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Docs: “Echoes of the Empire” Explores Mongolia, From Genghis Khan to Today

With territory stretching from the Sea of Japan to the edge of present-day Poland, and from the Arctic in the north to India in the south, the Mongol Empire of the 13th and 14th centuries represents the largest contiguous land kingdom in history. Directed by Robert H. Lieberman, the fascinating if scattershot documentary Echoes of the Empire: Beyond Genghis Khan offers up a surface-skimming overview, like a stone skipped across water, of the man who consolidated all this power, and the long, long shadows of his conquest all the way into present day Mongolia.

Born Temüjin around 1162, Genghis Khan (also known as Chinggis Khaan to the Mongolian people) survived a harsh childhood, and steadily unified various nomadic Mongol tribes through both bloody battles and coercion. By 1206, he was the unquestioned leader of an unprecedented unitary military and political force — the sprawling result of which recent genetic testing indicates could be responsible for as many as 20 million direct descendants. Even after his death in 1227, the empire of Genghis Khan continued to grow, via his offspring, for two more generations.

Echoes of the Empire alights upon its subject’s battlefield intelligence (diverting rivers to topple walls, for instance), but it at all isn’t war-obsessed. Instead, the movie spends most of its historical allotment sketching out Genghis Khan’s not inconsiderable political accomplishments, which include a writ of religious freedom, the establishment of global commerce, and the first recorded international law, in the form of decreed protection for all ambassadors and emissaries. The film at least acknowledges, even if it doesn’t aim to fully unpack them, the contradictions inherent in these civilized measures (as well as banning the kidnapping of women) when placed side-by-side with decades of rampaging and brutal killing.

As Lieberman blends the past into the present, he stocks his movie with an admirably wide variety of interview subjects spanning all manner of disciplines and perspectives. Mongolian poet Gombojav Mend-Ooyo provides an invaluable frame of reference on nomadic life, reflecting on the cultural practice of learning to racehorses as a four-year-old. Dashdoorov Gereltuv, the director of travel tour company Mongolia Quest, lends credence to the idea of his country as perhaps the world’s most incredibly diverse national park, with one-third of its mass consisting of the Gobi Desert and its easternmost regions representing one of last untouched steppe ecosystems on the planet.


Oyungerel Tsedevdamba, an author, activist and former member of Mongolia’s Parliament, provides trenchant analysis of problems related to modernization. Later, artists like Orkhontuul Banzragch and Dorjsuren Lkhagvadorj, whose arresting work addresses social fissures and other issues, talk in an equally interesting and complementary way about trying to meld elements reflective of Mongolia’s nomadic lifestyle with minimalism and anti-consumerism, all in a way that connects with modern audiences.

Other interviewees, including journalist and filmmaker Peter Bittner and former United States Ambassador to Mongolia Jonathan Addleton, provide a decidedly macro, bird’s-eye view of the country and its history. Chief amongst this group is American-born professor of anthropology and author Jack Weatherford, to whom much time is ceded. This isn’t necessarily a bad thing (he’s an extremely knowledgeable source), but there are times when his erudite historical narration (waxing rhapsodic about Genghis holding his young bride in the moonlight, for example) feels less the product of inventive creative license and more simply ridiculous and invented.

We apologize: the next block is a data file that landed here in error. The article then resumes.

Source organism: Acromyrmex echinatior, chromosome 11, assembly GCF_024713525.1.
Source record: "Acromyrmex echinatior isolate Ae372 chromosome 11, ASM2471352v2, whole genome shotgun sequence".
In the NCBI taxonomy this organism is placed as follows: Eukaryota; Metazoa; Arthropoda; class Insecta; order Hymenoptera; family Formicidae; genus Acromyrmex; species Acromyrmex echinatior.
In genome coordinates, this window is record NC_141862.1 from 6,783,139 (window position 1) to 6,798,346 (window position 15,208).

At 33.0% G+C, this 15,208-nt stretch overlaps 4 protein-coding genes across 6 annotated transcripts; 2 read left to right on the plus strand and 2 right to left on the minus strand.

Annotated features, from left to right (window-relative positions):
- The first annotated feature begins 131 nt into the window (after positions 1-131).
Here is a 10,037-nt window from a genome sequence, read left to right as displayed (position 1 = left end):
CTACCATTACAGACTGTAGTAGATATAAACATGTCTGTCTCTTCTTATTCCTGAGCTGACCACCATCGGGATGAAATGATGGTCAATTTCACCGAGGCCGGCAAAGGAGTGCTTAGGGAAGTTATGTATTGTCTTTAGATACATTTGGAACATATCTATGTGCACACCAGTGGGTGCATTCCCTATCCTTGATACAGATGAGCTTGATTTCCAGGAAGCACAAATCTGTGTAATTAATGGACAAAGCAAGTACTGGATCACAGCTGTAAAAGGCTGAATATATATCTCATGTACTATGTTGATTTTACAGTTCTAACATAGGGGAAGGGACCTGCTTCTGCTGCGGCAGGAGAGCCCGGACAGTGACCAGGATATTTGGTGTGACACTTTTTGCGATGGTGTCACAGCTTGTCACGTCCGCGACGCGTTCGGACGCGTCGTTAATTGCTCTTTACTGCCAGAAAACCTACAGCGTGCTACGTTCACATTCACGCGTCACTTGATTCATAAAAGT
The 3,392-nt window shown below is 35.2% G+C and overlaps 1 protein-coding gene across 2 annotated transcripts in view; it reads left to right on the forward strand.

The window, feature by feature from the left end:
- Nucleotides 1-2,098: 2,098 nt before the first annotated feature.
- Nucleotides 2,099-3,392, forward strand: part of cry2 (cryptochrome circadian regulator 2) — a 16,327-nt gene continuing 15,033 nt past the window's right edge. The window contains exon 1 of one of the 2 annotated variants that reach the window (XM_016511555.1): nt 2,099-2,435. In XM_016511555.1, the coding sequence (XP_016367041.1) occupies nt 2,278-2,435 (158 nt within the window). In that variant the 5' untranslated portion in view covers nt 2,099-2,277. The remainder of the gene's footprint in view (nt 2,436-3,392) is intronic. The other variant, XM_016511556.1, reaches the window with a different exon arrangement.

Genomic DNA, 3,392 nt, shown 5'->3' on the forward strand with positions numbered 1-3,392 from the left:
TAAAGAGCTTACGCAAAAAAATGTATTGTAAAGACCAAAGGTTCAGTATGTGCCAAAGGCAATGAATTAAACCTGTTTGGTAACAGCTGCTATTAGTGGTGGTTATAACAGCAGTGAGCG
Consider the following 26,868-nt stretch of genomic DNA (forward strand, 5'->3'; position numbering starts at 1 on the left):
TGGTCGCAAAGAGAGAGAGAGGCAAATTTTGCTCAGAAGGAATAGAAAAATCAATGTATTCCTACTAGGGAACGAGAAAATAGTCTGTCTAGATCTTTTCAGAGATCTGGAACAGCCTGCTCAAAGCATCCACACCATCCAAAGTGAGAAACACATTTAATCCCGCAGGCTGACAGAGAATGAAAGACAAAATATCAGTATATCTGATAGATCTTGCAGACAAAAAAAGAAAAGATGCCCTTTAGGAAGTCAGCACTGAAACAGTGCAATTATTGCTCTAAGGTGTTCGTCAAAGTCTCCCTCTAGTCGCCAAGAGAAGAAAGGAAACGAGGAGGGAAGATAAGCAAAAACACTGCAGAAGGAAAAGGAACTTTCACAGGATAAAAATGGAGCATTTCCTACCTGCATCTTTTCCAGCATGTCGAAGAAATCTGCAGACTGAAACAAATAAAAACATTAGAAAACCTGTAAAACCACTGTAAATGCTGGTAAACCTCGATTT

Echoes of the Empire most hits its stride when shining a light of social explication on what is for many viewers a faraway land, oft mentioned but little understood. While roughly 30 percent of Mongolians still live pastoral lives, around half of the country’s total population of 3.3 million lives in the capital of Ulaanbaatar. While very modern in most areas, it is also surrounded by and indeed mixed with yurts (also known as gers), moveable Mongolian domiciles whose residents have no power or plumbing and instead rely on coal. This contributes to a tremendous socioeconomic divide, as well as incredible seasonal pollution.

Director-cinematographer Lieberman — whose other collaborations with producer Deborah Hoard include 2012’s clandestinely filmed They Call It Myanmar, about imprisoned democratic activist Aung San Suu Kyi and probably the second-most self-isolated country in the world — exhibits a boundless intellectual curiosity that will please viewers who embrace the maxim that the best life is one in which one never stops learning. Unfortunately, there isn’t the strongest sense of cohesive authorial vision or even editorial flow, as Lieberman and editor-cameraman David Kossack fail to establish graspable points of pivot.

A sort of cinematic dragonfly, the briskly paced Echoes of the Empire flits from one topic (Mongolian bankhar dogs, a peaceful transition to democracy in 1989) to the next (a formal education gap which skews heavily in favor of women, a tradition of “long song” born of elongated vowels). At least the movie, with aerial cinematography credited to Michael Roberts and some nice brushstroke animation which mimics the flowing nature of its traditional written language, remains visually stimulating throughout. In telling both the story of Genghis Khan and present-day Mongolia, Lieberman’s film serves as a reminder that, whether we like it or even choose to acknowledge it, we are all products of and in some ways beholden to cultural practices and historical realities stretching back centuries before our birth.